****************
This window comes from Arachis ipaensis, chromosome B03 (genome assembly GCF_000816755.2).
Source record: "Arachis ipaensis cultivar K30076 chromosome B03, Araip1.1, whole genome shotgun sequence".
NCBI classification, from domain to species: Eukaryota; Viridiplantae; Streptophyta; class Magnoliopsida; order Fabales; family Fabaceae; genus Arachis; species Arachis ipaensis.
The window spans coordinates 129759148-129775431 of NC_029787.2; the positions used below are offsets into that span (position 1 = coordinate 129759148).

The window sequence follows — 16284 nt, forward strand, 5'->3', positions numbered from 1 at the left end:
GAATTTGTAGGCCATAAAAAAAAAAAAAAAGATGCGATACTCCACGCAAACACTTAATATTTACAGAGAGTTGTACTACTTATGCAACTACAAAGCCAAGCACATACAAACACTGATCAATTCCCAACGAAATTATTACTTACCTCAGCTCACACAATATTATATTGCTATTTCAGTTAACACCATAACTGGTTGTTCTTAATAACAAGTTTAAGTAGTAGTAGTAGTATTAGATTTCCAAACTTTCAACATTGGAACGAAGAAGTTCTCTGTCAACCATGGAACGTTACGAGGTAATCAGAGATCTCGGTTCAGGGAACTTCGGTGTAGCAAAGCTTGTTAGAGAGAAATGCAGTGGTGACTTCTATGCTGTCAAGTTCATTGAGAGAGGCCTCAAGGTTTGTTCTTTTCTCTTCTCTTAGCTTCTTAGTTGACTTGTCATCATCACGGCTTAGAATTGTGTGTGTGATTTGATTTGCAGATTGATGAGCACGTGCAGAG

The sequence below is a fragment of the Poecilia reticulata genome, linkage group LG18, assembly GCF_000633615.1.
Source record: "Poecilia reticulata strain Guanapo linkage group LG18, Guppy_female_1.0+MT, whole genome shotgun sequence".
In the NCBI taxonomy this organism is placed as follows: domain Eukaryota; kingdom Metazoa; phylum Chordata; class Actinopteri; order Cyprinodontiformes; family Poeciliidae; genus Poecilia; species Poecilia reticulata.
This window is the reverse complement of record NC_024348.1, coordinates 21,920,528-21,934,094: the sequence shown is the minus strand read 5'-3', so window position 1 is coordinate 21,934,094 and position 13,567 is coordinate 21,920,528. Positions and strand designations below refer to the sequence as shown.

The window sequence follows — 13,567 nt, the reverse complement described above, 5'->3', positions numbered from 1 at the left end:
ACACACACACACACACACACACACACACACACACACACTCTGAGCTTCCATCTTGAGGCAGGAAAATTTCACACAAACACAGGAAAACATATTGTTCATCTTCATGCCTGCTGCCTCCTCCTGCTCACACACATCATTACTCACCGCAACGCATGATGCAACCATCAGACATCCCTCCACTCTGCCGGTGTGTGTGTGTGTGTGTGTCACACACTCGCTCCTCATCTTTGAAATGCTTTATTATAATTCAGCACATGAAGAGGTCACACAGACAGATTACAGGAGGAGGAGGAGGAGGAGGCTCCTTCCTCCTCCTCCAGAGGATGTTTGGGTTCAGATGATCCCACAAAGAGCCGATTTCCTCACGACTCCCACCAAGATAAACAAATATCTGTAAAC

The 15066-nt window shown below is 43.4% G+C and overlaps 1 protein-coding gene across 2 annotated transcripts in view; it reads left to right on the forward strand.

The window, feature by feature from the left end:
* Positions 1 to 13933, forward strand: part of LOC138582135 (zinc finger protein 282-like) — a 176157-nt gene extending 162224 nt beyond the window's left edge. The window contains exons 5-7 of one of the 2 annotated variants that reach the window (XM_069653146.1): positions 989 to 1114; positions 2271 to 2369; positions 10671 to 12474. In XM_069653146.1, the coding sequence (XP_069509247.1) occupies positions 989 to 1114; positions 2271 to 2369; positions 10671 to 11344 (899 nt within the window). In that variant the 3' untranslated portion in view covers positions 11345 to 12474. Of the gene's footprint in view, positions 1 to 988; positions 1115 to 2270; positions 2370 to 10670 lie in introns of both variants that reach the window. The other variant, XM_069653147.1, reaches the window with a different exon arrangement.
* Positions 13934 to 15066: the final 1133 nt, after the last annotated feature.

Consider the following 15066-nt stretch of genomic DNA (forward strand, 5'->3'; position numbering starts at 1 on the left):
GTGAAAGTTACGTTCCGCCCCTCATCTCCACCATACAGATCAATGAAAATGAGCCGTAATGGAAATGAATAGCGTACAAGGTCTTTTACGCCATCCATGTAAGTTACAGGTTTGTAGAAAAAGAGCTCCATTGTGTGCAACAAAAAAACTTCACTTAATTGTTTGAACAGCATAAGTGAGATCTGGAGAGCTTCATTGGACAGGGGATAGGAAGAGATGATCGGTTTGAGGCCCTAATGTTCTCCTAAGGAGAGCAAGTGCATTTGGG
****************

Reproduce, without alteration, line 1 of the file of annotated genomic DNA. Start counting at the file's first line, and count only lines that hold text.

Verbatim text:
This window comes from Arachis ipaensis, chromosome B03 (genome assembly GCF_000816755.2).